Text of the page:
Streams

Pam Fessler

Pam Fessler appears in the following:

With A Series Of Small Bans, Cities Turn Homelessness Into A Crime

Wednesday, July 16, 2014

By prohibiting acts like loitering and sleeping in public, cities hope to make streets safer. But advocates for the homeless say this type of legislation can be counterproductive.

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How Banning One Question Could Help Ex-Offenders Land A Job

Monday, July 14, 2014

Some say the box on job applications that asks, "Have you ever been convicted of a crime?" prevents ex-offenders from getting a fair shot. New laws prohibit firms from asking about a criminal record.

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Charitable Giving Nears Pre-Recession Levels, Annual Report Shows

Tuesday, June 17, 2014

After the recession, experts predicted it would take many years for charitable giving to get back to where it was before the economic downturn. But it now appears to be right around the corner.

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A Campaign To House The Homeless Reaches A Milestone

Wednesday, June 11, 2014

The campaign to find permanent homes for 100,000 homeless people, including the chronically homeless, was started four years ago. Now, the group behind the push says it has reached its goal.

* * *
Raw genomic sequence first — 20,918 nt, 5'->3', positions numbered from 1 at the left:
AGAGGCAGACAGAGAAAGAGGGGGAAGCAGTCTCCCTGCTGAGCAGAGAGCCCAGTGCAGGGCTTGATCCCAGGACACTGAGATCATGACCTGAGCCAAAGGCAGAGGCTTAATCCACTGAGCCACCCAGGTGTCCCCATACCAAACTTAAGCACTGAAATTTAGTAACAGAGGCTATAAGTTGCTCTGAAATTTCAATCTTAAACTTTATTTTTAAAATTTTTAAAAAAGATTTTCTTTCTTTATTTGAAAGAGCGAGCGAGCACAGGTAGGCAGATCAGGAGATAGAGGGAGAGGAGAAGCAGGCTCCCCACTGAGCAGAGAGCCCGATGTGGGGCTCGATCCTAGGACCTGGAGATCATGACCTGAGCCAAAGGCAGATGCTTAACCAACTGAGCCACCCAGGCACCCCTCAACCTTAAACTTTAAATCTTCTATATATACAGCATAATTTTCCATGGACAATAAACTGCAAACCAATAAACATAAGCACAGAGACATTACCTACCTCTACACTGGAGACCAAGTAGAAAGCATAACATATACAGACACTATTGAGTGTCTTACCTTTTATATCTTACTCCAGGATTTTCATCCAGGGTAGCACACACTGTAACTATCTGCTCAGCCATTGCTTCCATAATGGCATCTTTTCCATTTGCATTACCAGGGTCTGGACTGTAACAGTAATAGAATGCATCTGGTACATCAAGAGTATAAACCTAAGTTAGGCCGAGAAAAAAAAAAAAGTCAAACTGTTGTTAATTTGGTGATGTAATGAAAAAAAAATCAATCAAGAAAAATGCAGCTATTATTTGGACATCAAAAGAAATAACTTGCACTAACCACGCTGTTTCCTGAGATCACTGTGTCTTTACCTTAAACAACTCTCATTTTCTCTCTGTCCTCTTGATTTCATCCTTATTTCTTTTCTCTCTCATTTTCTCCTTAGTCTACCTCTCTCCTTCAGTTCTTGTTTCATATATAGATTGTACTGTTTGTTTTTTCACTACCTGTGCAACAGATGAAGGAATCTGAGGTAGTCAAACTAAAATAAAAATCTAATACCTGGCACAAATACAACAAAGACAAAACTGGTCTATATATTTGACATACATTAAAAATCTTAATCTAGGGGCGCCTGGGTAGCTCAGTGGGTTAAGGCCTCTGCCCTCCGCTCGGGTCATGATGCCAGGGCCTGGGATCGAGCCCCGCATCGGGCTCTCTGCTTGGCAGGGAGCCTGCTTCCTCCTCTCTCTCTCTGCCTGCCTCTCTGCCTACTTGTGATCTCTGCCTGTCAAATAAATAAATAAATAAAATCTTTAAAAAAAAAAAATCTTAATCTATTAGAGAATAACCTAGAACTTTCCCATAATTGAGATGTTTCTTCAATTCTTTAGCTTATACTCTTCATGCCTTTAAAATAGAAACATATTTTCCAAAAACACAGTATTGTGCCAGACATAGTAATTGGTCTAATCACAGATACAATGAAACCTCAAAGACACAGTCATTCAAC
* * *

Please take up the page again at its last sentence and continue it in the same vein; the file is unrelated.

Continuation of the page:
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To Defeat A Goliath, David Brat Got Help In Conservative Media

Wednesday, June 11, 2014

NPR media correspondent David Folkenflik looks at the role that conservative media may have played in the upset defeat of House Majority Leader Eric Cantor in his Republican primary.

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Economic Upswing Has Fewer Americans Receiving Food Stamps

Thursday, May 29, 2014

Last year, about 1 in 7 people in the U.S. were getting food stamps, or SNAP benefits. But the numbers have started to drop as more people find work and better-paying jobs, analysts say.

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Lack Of Affordable Housing Puts The Squeeze On Poor Families

Tuesday, May 27, 2014

They are being pushed out of the rental market in fast-growing cities like Washington, D.C. Many end up spending most of their income on housing, living in substandard housing, or homeless.

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Poverty, A Frustrating Mix Of Bad Choices And Bad Luck

Sunday, May 18, 2014

Stories about poverty can evoke strong reactions, in part because Americans are conflicted about the topic. Both bad circumstances and bad choices can be the cause.

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One Family's Story Shows How The Cycle Of Poverty Is Hard To Break

Wednesday, May 07, 2014

Like her own mother was, Desiree Metcalf is a young, single mom living in poverty. She doesn't have just one or two problems, but a whole pile of them.

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The Changing Picture Of Poverty: Hard Work Is 'Just Not Enough'

Wednesday, May 07, 2014

Many American families living in or right above the poverty line have flat-screen TVs, cars and cellphones โ€” so what does living in poverty mean today?

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As States Vote In Primaries, Voter ID Laws Come Under Scrutiny